Providence in Providence County, Rhode Island — The American Northeast (New England)
Around the Corner from Market Square
taken from “The Civic and Architectural Development of Providence” by John Hutchins Cady
Providenceís Downtown was not always located in its present location across the river. The first town center was located along the Moshassock River and North Main Street near St. Johnís Episcopal Church. The second Downtown was located around the corner from Market Square.
By the middle of the 18th Century, the Market Square neighborhood began to overtake the north end of Town at Olney Lane and King Street (now Olney and North Main Streets) as the commercial and civic center of Providence. A sturdy Weybosset Bridge provided a gateway for produce from the farmland to the west across the Providence River while a flourishing shipping trade to the West Indies also contributed to the rapid growth of the center. The General Assembly authorized construction of a public market place in 1771. Work began two years later, and the Market House was completed in July 1774 at a cost of $4,500 (raised by public lottery).
Growing commerce and legalization of the lottery in 1744 helped launch a private and public building boom. Many of these buildings still standing nearby are shown below as adapted from a map drawn by Brown University student, John Fitch, in 1790.
The War of Independence 1776 – 1783 brought a temporary halt to expansion. Rhode Island was the first colony to openly renounce allegiance
Providence soon recovered from the effects of the war and attained such a degree of wealth that property valuations nearby trebled between 1782 and the end of the century. Newport was surpassed in the number of inhabitants and, by the year 1800, Providence had become the largest town of the state with a population of 7,614. A total of 129 sailing vessels belonging to the port of Providence were listed in 1791, including 11 ships, 35 brigs, one snow, one polacca, 25 schooners, and 56 sloops. By the end of the century 58 wharves had been erected along the waterfront.
As the 18th Century closed, the Neck still dominated the town of Providence. Located within its territory were the state and municipal seats of government, the market, the principal financial institutions and industries, and most of the homes. Although the first insurance company in Providence opened up offices in the Coffee House on Market Square as late as 1799, the commercial and civic center would soon no longer be around the corner from Market Square. The town was
Location. 41° 49.532′ N, 71° 24.506′ W. Marker is in Providence, Rhode Island, in Providence County. Marker is on Canal Walk. Touch for map. Marker is in this post office area: Providence RI 02903, United States of America.
Other nearby markers. At least 8 other markers are within walking distance of this marker. The History of The Weybosset Bridge (here, next to this marker); The Hurricane of September 21st 1938 (a few steps from this marker); Rhode Island Korean Veterans Memorial (within shouting distance of this marker); The Grand Lodge of Rhode Island (within shouting distance of this marker); Burning of British Taxed Tea (within shouting distance of this marker); Giovanni Da Verrazzano (within shouting distance of this marker); World War I Memorial (within shouting distance of this marker); First Town House of Providence (about 500 feet away, measured in a direct line). Touch for a list and map of all markers in Providence.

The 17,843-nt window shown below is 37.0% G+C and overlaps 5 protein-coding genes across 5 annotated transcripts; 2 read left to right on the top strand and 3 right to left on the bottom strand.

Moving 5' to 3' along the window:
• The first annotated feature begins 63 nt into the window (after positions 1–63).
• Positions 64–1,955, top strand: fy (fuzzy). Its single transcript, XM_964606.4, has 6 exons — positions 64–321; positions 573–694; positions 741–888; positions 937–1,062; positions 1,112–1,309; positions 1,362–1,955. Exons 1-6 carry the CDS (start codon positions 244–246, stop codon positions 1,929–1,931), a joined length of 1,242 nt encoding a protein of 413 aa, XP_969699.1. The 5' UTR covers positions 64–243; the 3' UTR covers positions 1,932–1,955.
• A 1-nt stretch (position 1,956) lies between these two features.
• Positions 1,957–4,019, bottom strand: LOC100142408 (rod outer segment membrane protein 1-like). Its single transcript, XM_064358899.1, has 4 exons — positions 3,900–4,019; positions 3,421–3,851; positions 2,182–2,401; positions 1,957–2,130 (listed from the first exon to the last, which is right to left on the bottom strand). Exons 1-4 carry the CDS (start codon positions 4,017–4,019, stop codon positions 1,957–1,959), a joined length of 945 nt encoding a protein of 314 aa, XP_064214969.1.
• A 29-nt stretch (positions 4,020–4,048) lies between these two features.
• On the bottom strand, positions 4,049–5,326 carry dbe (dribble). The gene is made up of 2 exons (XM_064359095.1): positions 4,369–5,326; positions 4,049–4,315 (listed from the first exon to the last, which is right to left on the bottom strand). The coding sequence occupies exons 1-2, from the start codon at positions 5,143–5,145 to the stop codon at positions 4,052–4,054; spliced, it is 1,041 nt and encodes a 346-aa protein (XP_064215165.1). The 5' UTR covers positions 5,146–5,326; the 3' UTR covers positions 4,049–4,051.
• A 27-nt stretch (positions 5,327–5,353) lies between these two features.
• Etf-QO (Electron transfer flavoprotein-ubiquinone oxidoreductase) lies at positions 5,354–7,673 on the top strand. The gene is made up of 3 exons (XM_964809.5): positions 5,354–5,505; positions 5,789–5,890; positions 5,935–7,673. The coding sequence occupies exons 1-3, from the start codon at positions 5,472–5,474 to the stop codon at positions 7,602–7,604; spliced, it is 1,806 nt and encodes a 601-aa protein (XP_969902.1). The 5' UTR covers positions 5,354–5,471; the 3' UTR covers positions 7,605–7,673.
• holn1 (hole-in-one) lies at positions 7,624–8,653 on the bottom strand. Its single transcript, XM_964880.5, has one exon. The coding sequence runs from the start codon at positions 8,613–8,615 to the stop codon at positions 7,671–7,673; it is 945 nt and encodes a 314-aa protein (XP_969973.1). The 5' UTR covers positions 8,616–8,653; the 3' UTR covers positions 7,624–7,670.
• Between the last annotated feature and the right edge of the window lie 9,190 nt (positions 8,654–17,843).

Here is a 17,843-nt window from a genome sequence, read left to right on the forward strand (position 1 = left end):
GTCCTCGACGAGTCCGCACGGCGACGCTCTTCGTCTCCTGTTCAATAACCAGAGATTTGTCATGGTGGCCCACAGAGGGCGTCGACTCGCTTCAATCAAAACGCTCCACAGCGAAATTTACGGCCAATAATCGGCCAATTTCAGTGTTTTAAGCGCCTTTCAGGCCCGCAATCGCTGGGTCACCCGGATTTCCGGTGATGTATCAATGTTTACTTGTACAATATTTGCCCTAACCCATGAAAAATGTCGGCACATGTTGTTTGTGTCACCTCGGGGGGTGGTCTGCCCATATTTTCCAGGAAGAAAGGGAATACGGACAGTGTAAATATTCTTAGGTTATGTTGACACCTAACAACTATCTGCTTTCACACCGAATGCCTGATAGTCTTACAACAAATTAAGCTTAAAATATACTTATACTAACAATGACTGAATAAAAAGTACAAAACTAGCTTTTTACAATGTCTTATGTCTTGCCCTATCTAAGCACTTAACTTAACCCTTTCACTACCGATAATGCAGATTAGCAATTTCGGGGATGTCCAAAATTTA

Also see . . .
1. Images of Market House and Market Square, Providence,†RI.
Historical images of Market Square and Market House (Submitted on August 31, 2017, by Cosmos Mariner of Cape Canaveral, Florida.)
2. Six New England Presidential Visits and the Stories Behind Them.
By 1843, President Tyler was facing dramatic (Submitted on August 31, 2017, by Cosmos Mariner of Cape Canaveral, Florida.)
3. Market House, Providence, Rhode Island.
The Market House is an historic three-story brick market house in Market Square, in the College Hill neighborhood of Providence, Rhode Island, USA. The building was constructed in 1775 to a design by locally prominent architect Joseph Brown and Declaration signer Stephen Hopkins. The bottom level of the structure was used as a market and the upper level was used for holding meetings in the tradition of English public market buildings. Similar buildings existed in other American cities, such as Faneuil Hall in Boston and the Old Brick Market in Newport. (Submitted on August 31, 2017, by Cosmos Mariner of Cape Canaveral, Florida.)
Categories. • Agriculture • Man-Made Features • Settlements & Settlers • War, US Revolutionary •
Credits. This page was last revised on September 1, 2017. This page originally submitted on August 31, 2017, by Cosmos Mariner of Cape Canaveral, Florida. This page has been viewed 88 times since then and 16 times this year. Photos: 1, 2, 3, 4, 5, 6. submitted on August 31, 2017, by Cosmos Mariner of Cape Canaveral, Florida. • Bill Pfingsten was the editor who published this page.